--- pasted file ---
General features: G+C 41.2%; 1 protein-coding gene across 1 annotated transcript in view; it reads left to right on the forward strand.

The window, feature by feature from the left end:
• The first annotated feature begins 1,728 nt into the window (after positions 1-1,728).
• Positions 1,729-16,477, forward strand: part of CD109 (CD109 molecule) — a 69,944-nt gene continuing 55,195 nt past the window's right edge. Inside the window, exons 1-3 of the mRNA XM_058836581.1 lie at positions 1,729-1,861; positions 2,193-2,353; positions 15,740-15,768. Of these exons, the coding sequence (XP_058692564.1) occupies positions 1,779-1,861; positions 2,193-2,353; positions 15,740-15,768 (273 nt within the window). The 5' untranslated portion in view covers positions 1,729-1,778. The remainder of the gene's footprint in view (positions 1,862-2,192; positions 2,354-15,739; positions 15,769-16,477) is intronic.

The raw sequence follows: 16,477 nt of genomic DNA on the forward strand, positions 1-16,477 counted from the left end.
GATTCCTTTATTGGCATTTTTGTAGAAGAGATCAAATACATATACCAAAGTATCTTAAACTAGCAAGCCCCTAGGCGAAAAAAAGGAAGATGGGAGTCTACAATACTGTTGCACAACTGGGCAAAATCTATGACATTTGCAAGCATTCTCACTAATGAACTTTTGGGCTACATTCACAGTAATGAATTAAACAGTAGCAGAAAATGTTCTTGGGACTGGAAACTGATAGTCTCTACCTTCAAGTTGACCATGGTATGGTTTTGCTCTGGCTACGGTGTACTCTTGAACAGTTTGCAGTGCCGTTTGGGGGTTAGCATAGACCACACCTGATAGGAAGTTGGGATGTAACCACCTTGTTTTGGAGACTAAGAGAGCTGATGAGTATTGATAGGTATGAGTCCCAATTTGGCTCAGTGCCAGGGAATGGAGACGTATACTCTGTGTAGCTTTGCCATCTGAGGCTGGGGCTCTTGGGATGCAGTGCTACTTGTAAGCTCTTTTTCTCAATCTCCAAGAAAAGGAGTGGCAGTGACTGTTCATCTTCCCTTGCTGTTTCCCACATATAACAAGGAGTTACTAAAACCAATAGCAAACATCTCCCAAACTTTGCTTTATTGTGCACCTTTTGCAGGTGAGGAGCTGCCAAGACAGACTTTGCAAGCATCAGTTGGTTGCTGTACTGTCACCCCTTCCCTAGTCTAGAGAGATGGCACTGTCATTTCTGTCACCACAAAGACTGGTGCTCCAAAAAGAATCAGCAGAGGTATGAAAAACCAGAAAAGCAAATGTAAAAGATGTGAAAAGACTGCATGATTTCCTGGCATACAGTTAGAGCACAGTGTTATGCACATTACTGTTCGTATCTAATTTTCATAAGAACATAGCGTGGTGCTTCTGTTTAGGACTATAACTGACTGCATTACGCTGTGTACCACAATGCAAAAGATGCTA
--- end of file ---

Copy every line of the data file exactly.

General features: G+C 41.2%; 1 protein-coding gene across 1 annotated transcript in view; it reads left to right on the forward strand.

The window, feature by feature from the left end:
• The first annotated feature begins 1,728 nt into the window (after positions 1-1,728).
• Positions 1,729-16,477, forward strand: part of CD109 (CD109 molecule) — a 69,944-nt gene continuing 55,195 nt past the window's right edge. Inside the window, exons 1-3 of the mRNA XM_058836581.1 lie at positions 1,729-1,861; positions 2,193-2,353; positions 15,740-15,768. Of these exons, the coding sequence (XP_058692564.1) occupies positions 1,779-1,861; positions 2,193-2,353; positions 15,740-15,768 (273 nt within the window). The 5' untranslated portion in view covers positions 1,729-1,778. The remainder of the gene's footprint in view (positions 1,862-2,192; positions 2,354-15,739; positions 15,769-16,477) is intronic.

The raw sequence follows: 16,477 nt of genomic DNA on the forward strand, positions 1-16,477 counted from the left end.
GATTCCTTTATTGGCATTTTTGTAGAAGAGATCAAATACATATACCAAAGTATCTTAAACTAGCAAGCCCCTAGGCGAAAAAAAGGAAGATGGGAGTCTACAATACTGTTGCACAACTGGGCAAAATCTATGACATTTGCAAGCATTCTCACTAATGAACTTTTGGGCTACATTCACAGTAATGAATTAAACAGTAGCAGAAAATGTTCTTGGGACTGGAAACTGATAGTCTCTACCTTCAAGTTGACCATGGTATGGTTTTGCTCTGGCTACGGTGTACTCTTGAACAGTTTGCAGTGCCGTTTGGGGGTTAGCATAGACCACACCTGATAGGAAGTTGGGATGTAACCACCTTGTTTTGGAGACTAAGAGAGCTGATGAGTATTGATAGGTATGAGTCCCAATTTGGCTCAGTGCCAGGGAATGGAGACGTATACTCTGTGTAGCTTTGCCATCTGAGGCTGGGGCTCTTGGGATGCAGTGCTACTTGTAAGCTCTTTTTCTCAATCTCCAAGAAAAGGAGTGGCAGTGACTGTTCATCTTCCCTTGCTGTTTCCCACATATAACAAGGAGTTACTAAAACCAATAGCAAACATCTCCCAAACTTTGCTTTATTGTGCACCTTTTGCAGGTGAGGAGCTGCCAAGACAGACTTTGCAAGCATCAGTTGGTTGCTGTACTGTCACCCCTTCCCTAGTCTAGAGAGATGGCACTGTCATTTCTGTCACCACAAAGACTGGTGCTCCAAAAAGAATCAGCAGAGGTATGAAAAACCAGAAAAGCAAATGTAAAAGATGTGAAAAGACTGCATGATTTCCTGGCATACAGTTAGAGCACAGTGTTATGCACATTACTGTTCGTATCTAATTTTCATAAGAACATAGCGTGGTGCTTCTGTTTAGGACTATAACTGACTGCATTACGCTGTGTACCACAATGCAAAAGATGCTA